MOUNTAIN VIEW – Nonprofits, universities, and other organizations will have the opportunity to compete for a grant from a pool of $25 million for AI projects that will benefit society, Google announced this week.

The AI Global Impact Challenge will ask organizations around the world to submit their ideas for using AI to address societal grand challenges in return for support from Google AI experts, credit and consulting from Google Cloud, and Google.org funding from the $25m grant pool.

Following the company’s decision to withdraw a bid for the controversial JEDI contract with the US military, Google’s AI chief Jeff Dean made clear that the competition sits alongside the AI ethical principles announced by CEO Sundar Pichai earlier this year.

“We’re grappling with questions of how AI should be used,” Dean said at Google’s offices in Sunnyvale, California. “AI truly has the potential to improve people’s lives.”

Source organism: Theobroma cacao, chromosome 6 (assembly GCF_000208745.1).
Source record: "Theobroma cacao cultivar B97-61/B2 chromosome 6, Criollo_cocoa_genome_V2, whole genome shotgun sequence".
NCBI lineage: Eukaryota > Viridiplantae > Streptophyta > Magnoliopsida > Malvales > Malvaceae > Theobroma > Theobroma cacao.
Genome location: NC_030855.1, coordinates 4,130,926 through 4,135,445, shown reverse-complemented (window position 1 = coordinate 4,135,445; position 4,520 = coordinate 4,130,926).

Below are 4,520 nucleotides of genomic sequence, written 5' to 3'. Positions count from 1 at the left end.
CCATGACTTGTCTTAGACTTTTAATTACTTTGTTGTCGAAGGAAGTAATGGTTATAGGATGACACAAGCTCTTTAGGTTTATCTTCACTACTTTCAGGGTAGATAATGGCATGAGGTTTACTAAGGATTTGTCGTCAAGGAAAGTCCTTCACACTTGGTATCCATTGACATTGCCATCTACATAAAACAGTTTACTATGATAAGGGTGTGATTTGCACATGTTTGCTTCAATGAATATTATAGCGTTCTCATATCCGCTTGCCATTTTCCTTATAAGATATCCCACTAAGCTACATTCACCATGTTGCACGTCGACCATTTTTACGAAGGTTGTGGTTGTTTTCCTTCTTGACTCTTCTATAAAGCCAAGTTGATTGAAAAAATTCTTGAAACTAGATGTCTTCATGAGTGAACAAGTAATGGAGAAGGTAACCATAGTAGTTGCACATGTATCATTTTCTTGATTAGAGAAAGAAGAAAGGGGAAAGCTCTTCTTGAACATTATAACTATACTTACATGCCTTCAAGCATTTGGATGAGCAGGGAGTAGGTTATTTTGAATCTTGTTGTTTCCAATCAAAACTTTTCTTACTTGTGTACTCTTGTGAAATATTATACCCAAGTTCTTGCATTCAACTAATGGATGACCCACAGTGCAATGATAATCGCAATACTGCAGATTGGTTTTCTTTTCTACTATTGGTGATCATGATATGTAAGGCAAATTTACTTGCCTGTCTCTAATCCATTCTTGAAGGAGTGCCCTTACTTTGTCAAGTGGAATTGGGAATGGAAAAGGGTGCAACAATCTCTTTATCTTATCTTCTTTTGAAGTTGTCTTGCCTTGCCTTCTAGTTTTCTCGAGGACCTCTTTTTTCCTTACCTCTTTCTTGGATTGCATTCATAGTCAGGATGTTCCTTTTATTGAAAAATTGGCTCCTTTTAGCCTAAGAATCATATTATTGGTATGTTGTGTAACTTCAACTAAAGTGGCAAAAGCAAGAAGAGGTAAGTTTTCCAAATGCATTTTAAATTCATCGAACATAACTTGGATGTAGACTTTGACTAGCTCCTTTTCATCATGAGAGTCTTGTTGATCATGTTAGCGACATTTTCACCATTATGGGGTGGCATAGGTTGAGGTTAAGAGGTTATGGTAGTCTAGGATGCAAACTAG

Google claim that they are looking for projects ‘across a range of social impact domains and levels of technical expertise, from organizations that are experienced in AI to those with an idea for how they could be putting their data to better use.’

“The gist of the program is to encourage people to leverage our technology. Google can’t work on everything,” said Yossi Matias, VP of Engineering, in an interview last week. “There are many problems out there we may not even be aware of.”

At the launch event, Google highlighted a number of its most recent AI projects which serve as good examples for the kinds of entries they are looking for. One example included work on ‘bioacoustics’, a project which takes data from whale species and works with shipping companies to try and avoid collisions with marine life. Another project with Iowa State University and the Iowa Department of Transportation to improve traffic management and road safety.

Google will open applications for the AI Global Impact Challenge on Monday, with an eye to announcing winners at their annual I/O developer conference next spring.

Source: CNET, Google